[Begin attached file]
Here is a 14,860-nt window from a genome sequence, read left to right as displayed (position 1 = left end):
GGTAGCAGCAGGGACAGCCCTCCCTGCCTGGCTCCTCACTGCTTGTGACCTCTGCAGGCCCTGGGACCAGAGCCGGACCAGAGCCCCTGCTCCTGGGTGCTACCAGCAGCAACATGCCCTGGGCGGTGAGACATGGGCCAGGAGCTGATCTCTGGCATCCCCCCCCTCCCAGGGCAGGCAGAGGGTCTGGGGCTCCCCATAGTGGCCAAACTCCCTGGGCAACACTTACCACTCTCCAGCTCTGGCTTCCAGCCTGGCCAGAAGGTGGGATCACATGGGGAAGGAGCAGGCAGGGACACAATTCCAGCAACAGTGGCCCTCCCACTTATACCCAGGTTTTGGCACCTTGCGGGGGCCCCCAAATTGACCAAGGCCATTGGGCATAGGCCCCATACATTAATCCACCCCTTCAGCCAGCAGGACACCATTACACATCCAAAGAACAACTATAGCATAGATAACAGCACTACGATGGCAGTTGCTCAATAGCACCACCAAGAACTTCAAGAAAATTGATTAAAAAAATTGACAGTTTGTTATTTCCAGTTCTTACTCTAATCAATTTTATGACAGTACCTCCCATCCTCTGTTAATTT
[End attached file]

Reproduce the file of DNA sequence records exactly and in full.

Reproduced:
Here is a 14,860-nt window from a genome sequence, read left to right as displayed (position 1 = left end):
GGTAGCAGCAGGGACAGCCCTCCCTGCCTGGCTCCTCACTGCTTGTGACCTCTGCAGGCCCTGGGACCAGAGCCGGACCAGAGCCCCTGCTCCTGGGTGCTACCAGCAGCAACATGCCCTGGGCGGTGAGACATGGGCCAGGAGCTGATCTCTGGCATCCCCCCCCTCCCAGGGCAGGCAGAGGGTCTGGGGCTCCCCATAGTGGCCAAACTCCCTGGGCAACACTTACCACTCTCCAGCTCTGGCTTCCAGCCTGGCCAGAAGGTGGGATCACATGGGGAAGGAGCAGGCAGGGACACAATTCCAGCAACAGTGGCCCTCCCACTTATACCCAGGTTTTGGCACCTTGCGGGGGCCCCCAAATTGACCAAGGCCATTGGGCATAGGCCCCATACATTAATCCACCCCTTCAGCCAGCAGGACACCATTACACATCCAAAGAACAACTATAGCATAGATAACAGCACTACGATGGCAGTTGCTCAATAGCACCACCAAGAACTTCAAGAAAATTGATTAAAAAAATTGACAGTTTGTTATTTCCAGTTCTTACTCTAATCAATTTTATGACAGTACCTCCCATCCTCTGTTAATTT